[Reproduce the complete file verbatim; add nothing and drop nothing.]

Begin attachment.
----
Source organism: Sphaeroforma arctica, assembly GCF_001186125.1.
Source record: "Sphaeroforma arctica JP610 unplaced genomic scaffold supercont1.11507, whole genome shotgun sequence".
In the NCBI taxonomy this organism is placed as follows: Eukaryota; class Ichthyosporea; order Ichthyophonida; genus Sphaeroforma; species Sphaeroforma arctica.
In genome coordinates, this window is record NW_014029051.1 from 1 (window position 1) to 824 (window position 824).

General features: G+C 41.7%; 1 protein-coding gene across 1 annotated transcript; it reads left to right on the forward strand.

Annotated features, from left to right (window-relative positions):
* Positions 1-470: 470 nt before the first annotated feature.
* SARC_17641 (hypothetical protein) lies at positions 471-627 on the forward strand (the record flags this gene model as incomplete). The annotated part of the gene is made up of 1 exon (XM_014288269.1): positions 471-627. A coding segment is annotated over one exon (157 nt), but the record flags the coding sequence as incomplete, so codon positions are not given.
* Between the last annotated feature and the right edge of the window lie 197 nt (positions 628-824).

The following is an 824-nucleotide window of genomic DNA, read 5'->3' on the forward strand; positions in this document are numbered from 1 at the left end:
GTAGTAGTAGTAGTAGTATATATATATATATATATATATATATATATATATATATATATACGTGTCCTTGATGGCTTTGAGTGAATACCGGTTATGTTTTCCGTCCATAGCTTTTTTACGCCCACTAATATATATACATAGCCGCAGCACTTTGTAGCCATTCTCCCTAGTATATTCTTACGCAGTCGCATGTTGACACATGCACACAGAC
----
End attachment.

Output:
Source organism: Sphaeroforma arctica, assembly GCF_001186125.1.
Source record: "Sphaeroforma arctica JP610 unplaced genomic scaffold supercont1.11507, whole genome shotgun sequence".
In the NCBI taxonomy this organism is placed as follows: Eukaryota; class Ichthyosporea; order Ichthyophonida; genus Sphaeroforma; species Sphaeroforma arctica.
In genome coordinates, this window is record NW_014029051.1 from 1 (window position 1) to 824 (window position 824).

General features: G+C 41.7%; 1 protein-coding gene across 1 annotated transcript; it reads left to right on the forward strand.

Annotated features, from left to right (window-relative positions):
* Positions 1-470: 470 nt before the first annotated feature.
* SARC_17641 (hypothetical protein) lies at positions 471-627 on the forward strand (the record flags this gene model as incomplete). The annotated part of the gene is made up of 1 exon (XM_014288269.1): positions 471-627. A coding segment is annotated over one exon (157 nt), but the record flags the coding sequence as incomplete, so codon positions are not given.
* Between the last annotated feature and the right edge of the window lie 197 nt (positions 628-824).

The following is an 824-nucleotide window of genomic DNA, read 5'->3' on the forward strand; positions in this document are numbered from 1 at the left end:
GTAGTAGTAGTAGTAGTATATATATATATATATATATATATATATATATATATATATATACGTGTCCTTGATGGCTTTGAGTGAATACCGGTTATGTTTTCCGTCCATAGCTTTTTTACGCCCACTAATATATATACATAGCCGCAGCACTTTGTAGCCATTCTCCCTAGTATATTCTTACGCAGTCGCATGTTGACACATGCACACAGAC